In June campaign stops are planned for Volusia, Seminole and Martin counties. Details will be posted on the campaign calendar.
Comment by Don Forward on May 22, 2012 at 9:29am
Here are the results from a Hillsborough GOP straw poll…

Link here: http://www.restorejustice2012.com/2012/05/pariente-quince-lewis-str...

Supreme Court justices fail merit retention straw poll

A straw poll taken at a Hillsborough GOP event asked whether Florida Supreme Court Justices Pariente, Quince and Lewis should be retained. All three Justices failed to garner the requisite 50% needed to stay in office. The results are as follows:

(Results rounded to nearest percentage point)

Justice Yes No
Lewis 34% 66%
Quince 28% 72%
Pariente 27% 73%
This poll shows a healthy dissatisfaction with the rulings of Florida’s Supreme Court Justices. Although no Justice has ever failed retention in Florida, a growing number of voters are researching the decisions of three Justices who have each presided on a court some analysts describe as one of the most activist in the nation.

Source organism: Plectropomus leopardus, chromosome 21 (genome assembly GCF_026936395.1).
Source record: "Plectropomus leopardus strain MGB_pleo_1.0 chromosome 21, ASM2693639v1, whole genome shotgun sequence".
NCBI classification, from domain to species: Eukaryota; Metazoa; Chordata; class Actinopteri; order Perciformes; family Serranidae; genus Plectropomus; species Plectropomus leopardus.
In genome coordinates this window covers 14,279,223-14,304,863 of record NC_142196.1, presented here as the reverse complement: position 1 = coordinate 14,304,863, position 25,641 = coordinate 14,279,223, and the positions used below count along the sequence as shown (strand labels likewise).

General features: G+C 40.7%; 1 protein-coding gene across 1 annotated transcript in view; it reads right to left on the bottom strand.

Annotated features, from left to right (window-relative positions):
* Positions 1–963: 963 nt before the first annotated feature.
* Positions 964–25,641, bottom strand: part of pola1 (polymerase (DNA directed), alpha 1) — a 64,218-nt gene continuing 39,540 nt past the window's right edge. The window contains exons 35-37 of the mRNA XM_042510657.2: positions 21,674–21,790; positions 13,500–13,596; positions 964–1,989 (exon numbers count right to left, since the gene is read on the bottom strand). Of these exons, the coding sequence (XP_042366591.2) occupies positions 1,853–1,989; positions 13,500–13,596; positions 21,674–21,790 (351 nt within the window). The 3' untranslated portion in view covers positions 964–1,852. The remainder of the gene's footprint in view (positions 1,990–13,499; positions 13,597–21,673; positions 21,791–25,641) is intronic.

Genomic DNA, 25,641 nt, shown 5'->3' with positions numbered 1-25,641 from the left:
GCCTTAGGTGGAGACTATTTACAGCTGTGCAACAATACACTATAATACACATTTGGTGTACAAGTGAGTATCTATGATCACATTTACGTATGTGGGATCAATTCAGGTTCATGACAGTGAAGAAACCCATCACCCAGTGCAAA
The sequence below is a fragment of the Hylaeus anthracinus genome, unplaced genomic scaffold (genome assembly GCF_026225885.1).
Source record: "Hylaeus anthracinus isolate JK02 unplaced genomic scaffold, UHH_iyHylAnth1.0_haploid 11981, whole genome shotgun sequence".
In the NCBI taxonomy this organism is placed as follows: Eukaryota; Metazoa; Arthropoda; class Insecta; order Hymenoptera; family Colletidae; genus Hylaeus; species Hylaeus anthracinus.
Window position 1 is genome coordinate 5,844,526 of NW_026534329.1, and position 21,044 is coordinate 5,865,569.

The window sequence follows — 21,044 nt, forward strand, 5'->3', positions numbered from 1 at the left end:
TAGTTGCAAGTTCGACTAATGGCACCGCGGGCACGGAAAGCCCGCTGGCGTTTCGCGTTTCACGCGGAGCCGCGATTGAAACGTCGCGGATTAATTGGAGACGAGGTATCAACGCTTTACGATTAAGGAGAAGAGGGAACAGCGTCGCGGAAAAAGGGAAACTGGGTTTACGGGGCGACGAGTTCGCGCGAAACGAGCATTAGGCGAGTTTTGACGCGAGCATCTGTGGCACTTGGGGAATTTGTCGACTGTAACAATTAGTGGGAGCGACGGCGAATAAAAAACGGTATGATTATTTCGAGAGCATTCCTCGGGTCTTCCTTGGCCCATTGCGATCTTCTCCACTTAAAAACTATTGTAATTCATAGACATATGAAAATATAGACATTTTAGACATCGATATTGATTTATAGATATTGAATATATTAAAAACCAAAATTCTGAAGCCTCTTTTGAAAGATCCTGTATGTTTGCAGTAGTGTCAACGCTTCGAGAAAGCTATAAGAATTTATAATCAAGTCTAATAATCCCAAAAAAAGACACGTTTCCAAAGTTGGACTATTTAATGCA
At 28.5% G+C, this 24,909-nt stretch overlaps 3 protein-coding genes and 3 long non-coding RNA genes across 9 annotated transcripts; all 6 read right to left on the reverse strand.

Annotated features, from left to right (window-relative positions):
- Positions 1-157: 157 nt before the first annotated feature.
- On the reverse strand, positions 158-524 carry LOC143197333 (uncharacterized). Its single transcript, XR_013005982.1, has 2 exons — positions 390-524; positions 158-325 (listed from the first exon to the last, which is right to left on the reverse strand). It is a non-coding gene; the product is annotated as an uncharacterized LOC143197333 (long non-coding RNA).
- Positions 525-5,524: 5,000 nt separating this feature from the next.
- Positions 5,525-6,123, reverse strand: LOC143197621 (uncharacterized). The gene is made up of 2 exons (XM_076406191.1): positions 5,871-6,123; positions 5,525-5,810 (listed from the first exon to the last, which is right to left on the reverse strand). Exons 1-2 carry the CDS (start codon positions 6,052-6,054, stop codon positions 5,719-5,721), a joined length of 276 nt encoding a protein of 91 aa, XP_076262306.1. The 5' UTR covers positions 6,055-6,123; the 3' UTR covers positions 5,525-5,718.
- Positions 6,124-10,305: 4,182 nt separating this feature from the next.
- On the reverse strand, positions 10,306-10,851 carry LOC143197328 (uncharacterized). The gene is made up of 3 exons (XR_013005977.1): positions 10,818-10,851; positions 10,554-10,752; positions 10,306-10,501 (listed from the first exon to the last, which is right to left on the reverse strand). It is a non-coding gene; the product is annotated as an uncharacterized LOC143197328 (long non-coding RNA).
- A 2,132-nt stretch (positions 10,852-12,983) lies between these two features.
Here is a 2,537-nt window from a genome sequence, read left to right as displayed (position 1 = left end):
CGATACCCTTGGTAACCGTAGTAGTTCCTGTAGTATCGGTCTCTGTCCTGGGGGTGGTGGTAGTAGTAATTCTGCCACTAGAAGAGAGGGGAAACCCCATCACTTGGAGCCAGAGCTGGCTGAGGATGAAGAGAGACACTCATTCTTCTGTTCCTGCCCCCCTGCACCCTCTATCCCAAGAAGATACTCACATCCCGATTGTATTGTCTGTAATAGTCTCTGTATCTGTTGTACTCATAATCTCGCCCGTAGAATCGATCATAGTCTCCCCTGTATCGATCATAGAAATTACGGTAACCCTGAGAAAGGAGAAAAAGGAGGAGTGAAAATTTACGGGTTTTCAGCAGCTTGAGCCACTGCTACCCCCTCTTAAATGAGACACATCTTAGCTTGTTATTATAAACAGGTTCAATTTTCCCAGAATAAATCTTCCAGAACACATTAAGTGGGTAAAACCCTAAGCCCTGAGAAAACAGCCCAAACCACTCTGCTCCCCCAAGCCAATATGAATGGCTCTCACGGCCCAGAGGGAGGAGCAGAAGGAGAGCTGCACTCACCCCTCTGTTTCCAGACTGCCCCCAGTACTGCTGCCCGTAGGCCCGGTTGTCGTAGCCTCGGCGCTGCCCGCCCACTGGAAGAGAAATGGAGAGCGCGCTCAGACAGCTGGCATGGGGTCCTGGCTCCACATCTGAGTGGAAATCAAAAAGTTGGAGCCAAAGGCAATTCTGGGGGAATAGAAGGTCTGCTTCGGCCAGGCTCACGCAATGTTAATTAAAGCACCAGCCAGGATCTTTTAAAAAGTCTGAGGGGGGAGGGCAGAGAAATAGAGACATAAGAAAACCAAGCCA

Jesse Phillips (President, Restore Justice) speaking to supporters in Broward County on May 19th, 2012
Restore Justice just completed its first sweep of the state. Our informational tour engaged with voters in Jacksonville, Tallahassee, Orlando, Tampa and Coral Springs. We discussed the merit retention system and the importance of responsible research into the records of the Justices up for retention this November. At each stop along the way concerned citizens joined what is quickly becoming one of the most energetic state-wide grassroots campaigns this election cycle.

We also held our first Statewide Conference call with 800+ supporters andreleased our first video. The Justices made headlines by setting fundraising records and then almost disqualifying themselves by missing the filing deadline, raising legal questions as to whether they violated state law.

In June campaign stops are planned for Volusia, Seminole and Martin counties. Details will be posted on the campaign